The notes this time are shorter than usual, for which you may well be grateful. I’ve had much more difficulty thinking of verse-by-verse study questions for these chapters.
The translation “judge” is misleading, for it suggests that the person it describes had judgment as his or her primary duty. However, the judges of Israel lived in a time before the powers of government had been separated into anything like legislative, executive, or judicial functions. As a result, “leader” or perhaps even “chief” would be a more accurate translation, for the people that the King James translation calls the judges of Israel were leaders more than they were judges. They were leaders of the groups they oversaw, persons to whom one could go for advice and good judgment, who would consult the law and use it to give wise advice or to make a wise decision—more than someone whose job was to apply the law to a case and render a judgment of guilty or innocent. And when necessary, they might act as a military leader.
In addition, the word “judge” is misleading because of the way we think about law and judgment. We understand the rule of law and the function of a judge under that rule; however, the ancients did not see government as a matter of the rule of law. Of course they knew what laws were. But whereas we understand ourselves to be governed by laws that are created and administered by people, they understood themselves to be governed by people who had the wisdom or the right to make laws, or who had the ability to interpret the previous decisions of other judges and the documents (such as religious texts) that were relevant. In general, the law was what the ruler said, not what he or she administered (though this changes in the direction of our understanding after the Exile). For the Israelites, the judge (whether one of the judges in this part of the Old Testament, or a patriarch, such as Abraham, or a prophet, such as Moses, or a king, such as David, or someone like a tribal chieftan, as in Judges) was only a representative of the true ruler, God (and he or she was also a representative of the people before God). The law was that which God decreed. This means that though we think of law in impersonal, even objective terms, the Israelites always thought of it as coming from a person: the judge, or God, or God through the judge.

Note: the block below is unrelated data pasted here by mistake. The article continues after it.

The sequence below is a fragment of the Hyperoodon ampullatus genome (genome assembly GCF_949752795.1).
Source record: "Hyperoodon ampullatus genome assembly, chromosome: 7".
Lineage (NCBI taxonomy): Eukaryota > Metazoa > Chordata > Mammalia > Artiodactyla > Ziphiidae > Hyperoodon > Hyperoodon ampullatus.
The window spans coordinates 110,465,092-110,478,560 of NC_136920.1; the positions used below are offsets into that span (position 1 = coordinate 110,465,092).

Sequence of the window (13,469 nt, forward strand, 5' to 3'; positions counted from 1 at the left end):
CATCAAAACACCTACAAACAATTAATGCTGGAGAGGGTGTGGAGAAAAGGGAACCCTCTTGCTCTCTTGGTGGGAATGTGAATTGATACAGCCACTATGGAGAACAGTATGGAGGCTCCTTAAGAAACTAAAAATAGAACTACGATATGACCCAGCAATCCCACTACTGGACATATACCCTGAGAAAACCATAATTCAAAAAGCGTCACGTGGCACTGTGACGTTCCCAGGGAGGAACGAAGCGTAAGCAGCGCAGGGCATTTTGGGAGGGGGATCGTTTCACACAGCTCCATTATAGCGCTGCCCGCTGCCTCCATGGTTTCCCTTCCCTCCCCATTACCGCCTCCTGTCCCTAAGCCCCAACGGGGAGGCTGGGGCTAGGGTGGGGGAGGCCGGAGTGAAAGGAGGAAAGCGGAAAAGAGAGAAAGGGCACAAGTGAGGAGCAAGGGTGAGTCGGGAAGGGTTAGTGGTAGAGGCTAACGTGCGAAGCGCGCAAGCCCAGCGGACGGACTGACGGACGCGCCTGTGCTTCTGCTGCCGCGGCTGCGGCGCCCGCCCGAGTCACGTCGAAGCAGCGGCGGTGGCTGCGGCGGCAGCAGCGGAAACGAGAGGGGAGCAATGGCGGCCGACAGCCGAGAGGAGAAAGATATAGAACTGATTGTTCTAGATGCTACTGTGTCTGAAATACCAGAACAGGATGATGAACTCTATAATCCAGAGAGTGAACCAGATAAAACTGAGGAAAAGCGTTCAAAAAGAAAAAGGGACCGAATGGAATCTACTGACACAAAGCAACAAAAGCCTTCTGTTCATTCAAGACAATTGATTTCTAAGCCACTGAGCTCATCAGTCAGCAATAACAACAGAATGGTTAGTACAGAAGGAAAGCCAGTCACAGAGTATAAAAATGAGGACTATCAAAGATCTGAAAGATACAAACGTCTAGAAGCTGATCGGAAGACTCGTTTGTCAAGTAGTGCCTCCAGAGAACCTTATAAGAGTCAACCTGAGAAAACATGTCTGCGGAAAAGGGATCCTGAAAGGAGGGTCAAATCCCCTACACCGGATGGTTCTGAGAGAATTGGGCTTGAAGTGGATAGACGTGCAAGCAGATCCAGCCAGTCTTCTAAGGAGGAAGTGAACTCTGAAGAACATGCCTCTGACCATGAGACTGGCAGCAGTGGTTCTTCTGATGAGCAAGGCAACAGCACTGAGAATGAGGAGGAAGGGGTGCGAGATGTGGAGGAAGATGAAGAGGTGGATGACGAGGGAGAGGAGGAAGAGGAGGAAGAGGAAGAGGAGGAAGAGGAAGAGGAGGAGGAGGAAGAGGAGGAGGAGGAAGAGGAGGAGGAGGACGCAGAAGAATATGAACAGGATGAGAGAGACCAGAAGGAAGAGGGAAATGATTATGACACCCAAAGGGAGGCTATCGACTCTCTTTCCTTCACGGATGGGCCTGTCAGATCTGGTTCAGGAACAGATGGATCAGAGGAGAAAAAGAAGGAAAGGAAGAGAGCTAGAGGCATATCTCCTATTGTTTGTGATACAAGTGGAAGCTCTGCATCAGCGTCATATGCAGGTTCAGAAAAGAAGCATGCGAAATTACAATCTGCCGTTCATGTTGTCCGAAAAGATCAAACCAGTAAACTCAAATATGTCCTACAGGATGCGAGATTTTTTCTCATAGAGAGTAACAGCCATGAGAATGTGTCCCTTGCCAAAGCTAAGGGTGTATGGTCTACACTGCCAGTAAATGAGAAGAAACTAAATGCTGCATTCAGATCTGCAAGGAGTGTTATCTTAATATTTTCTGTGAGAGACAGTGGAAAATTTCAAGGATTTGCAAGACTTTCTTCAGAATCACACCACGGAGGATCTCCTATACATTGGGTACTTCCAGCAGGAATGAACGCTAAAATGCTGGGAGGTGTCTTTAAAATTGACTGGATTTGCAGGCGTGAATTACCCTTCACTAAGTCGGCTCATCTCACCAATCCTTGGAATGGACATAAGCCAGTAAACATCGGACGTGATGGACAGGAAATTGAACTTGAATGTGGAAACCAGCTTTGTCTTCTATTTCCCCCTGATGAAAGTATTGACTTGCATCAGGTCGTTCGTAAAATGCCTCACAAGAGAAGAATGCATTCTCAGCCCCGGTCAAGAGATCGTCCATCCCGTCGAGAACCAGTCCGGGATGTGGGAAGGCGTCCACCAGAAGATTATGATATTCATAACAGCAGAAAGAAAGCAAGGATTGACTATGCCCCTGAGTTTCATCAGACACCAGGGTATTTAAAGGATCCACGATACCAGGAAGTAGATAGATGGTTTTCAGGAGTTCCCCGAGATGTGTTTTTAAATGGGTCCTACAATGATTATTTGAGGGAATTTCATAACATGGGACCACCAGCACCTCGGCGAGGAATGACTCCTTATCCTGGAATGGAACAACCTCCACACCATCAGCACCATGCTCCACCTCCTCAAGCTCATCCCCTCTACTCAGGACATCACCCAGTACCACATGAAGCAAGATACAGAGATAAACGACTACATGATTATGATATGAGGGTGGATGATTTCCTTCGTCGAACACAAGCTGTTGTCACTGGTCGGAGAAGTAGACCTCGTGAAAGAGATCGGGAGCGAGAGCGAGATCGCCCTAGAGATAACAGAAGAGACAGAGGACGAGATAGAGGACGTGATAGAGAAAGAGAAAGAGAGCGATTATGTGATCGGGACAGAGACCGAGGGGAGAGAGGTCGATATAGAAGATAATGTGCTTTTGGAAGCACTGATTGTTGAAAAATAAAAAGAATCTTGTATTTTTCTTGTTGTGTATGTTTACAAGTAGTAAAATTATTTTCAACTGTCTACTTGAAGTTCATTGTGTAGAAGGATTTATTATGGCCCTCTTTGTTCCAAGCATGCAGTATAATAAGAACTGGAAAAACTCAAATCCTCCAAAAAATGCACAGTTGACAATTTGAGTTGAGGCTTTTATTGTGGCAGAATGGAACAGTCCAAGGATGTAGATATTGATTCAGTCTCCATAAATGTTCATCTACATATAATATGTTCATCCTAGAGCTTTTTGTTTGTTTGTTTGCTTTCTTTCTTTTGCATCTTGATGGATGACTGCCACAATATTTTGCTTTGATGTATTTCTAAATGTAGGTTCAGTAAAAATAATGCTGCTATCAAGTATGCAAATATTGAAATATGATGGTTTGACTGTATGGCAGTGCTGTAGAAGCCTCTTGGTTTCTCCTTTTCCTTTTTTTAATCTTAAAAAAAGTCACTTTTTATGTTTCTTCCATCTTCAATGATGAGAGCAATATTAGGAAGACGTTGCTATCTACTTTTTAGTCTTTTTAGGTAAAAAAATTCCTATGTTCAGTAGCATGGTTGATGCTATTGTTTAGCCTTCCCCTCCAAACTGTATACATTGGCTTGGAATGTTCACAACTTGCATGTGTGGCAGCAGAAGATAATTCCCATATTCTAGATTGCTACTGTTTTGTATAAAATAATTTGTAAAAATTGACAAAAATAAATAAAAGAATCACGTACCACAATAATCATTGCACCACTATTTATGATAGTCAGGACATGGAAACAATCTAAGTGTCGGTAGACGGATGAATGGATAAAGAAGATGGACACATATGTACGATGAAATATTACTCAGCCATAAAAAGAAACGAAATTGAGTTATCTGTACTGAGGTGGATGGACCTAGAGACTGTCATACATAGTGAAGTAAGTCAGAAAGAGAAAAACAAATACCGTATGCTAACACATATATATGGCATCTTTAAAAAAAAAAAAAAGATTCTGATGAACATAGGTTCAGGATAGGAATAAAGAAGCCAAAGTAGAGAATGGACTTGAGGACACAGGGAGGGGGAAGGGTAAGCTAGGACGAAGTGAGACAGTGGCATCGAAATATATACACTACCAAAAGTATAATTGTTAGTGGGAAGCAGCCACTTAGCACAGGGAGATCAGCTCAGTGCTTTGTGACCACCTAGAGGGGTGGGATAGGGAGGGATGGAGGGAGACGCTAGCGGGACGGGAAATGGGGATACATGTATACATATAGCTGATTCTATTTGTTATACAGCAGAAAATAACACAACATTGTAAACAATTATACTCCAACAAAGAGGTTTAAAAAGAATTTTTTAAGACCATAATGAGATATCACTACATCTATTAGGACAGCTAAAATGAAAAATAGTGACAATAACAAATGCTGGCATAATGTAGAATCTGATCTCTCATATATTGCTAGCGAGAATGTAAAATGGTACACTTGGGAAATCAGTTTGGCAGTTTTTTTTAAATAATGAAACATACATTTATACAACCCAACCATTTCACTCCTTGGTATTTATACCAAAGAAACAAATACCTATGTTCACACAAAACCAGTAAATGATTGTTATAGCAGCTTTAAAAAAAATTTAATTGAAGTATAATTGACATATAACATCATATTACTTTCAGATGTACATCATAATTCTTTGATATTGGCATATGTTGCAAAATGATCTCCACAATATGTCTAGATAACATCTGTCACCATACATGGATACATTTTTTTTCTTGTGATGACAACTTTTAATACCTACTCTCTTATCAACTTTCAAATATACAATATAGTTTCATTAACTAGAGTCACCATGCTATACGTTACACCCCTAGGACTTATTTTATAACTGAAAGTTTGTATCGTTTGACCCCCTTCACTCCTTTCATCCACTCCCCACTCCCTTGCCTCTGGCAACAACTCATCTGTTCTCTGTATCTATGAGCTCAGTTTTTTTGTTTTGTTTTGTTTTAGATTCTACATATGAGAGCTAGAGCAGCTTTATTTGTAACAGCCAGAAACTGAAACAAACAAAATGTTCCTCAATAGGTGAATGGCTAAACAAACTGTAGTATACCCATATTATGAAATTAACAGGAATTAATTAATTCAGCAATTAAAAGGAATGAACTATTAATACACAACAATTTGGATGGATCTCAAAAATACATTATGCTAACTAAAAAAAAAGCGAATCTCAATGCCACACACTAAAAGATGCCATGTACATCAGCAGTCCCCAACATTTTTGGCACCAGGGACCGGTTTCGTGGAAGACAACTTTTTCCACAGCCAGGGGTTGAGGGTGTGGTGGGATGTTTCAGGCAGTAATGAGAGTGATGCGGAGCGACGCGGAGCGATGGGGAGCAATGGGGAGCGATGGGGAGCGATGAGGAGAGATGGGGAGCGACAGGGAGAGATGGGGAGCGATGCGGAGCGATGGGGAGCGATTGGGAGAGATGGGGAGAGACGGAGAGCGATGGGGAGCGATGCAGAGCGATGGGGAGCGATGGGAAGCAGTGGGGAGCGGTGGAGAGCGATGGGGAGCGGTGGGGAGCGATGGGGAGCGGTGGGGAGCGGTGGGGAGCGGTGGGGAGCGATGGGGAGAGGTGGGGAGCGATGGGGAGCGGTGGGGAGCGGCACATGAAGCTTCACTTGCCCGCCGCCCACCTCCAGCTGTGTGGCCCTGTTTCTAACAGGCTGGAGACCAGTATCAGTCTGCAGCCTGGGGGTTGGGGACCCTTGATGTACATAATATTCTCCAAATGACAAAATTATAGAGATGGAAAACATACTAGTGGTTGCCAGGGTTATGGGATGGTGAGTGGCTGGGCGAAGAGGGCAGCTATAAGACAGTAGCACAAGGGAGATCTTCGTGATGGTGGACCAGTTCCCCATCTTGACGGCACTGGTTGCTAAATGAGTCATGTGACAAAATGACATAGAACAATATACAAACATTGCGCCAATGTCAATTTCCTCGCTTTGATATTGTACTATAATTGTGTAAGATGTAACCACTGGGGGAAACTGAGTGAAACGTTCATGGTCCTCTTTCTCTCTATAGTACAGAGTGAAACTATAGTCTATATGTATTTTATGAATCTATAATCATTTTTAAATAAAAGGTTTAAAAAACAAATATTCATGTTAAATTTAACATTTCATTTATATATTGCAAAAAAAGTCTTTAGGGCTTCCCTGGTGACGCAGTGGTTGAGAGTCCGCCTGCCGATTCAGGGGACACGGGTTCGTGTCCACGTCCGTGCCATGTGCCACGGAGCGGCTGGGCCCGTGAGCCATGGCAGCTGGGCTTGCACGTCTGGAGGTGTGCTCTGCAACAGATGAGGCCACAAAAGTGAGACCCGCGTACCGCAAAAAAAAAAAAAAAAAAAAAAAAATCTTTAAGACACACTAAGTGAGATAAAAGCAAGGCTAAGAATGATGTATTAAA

Note also that the period between the reign of the judges, with Othniel as the first judge and Samson as the last (with gradually increasing numbers of judges as time progresses), is historically much more murky than much of the rest of the Old Testament.
As we will see in probably every lesson from the Old Testament, as Moses had promised, when Israel was faithful to its covenant, it prospered and when it was unfaithful, it was subjected to its enemies. Compare and contrast this Old Testament pattern with the Book of Mormon pattern of pride and destruction.
The Book of Judges is strange in many ways, not the least of them that the people we find as judges are often not admirable: perhaps Ehud, the assassin (Judges 3:15-22); Jepthah, son of a harlot, a man who acted with incredible stupidity (Judges 11:1, 30-39); and Samson, a thoughtless profligate (Judges 14). In at least one case they are not whom we expect even if admirable: the woman, Deborah. What point is the narrator of Judges making by telling us of these people? The writer is doing more than just recounting the objective history of Israel; he chooses the stories he tells us for a reason. What might it be?
Judges 2:1-5 and 10-16 is a good synopsis of the material in the reading for this lesson. If you were to write one sentence that encapsulated what you see in those verses, what would it say? See also Judges 6:1-8 for another synopsis.
Let’s look at three of the judges, Deborah, Gideon, and Samson. Doing so will help us understand better the time of the judges.
What does it mean to say that Deborah was a prophetess (Judges 4:4)? The word is used in five other places—Exodus 15:20, 2 Kings 22:14, 2 Chronicles 34:22, Nehemiah 6:14, and Isaiah 8:3. Do any of those help us understand what it means? Read what the Bible Dictionary in the back of the LDS edition of the scriptures says about what the word “prophet” means. Does that description preclude women from being prophets? How does our use of the word today differ from its use in the Old Testament?
What is the point of the story of Deborah?
When the angel of the Lord calls Gideon (Judges 6:11-16), why does he call him a “mighty man of valour”? All we have seen Gideon do so far is thresh wheat in a place that he hopes will not be found by the Midianites. What is Gideon’s response? Where have we heard this before? Why does the Lord keep calling men who have what we would describe as a poor self-image (such as Enoch and Moses)? How did the Lord reduce the number of Israelites who were to go into battle (Judges 7:3-7)? Why did he do so (Judges 7:2)?
What specific things can we learn from the story of Gideon?
The story of Samson is not an uplifting story. He betrays his covenants, he marries a foreigner, he breaks his Nazarite vow, and finally kills himself in the act of avenging himself by killing 3,000 people. Why does the Bible not only include it, but also give us a great deal of detail about Samson’s tenure as judge?
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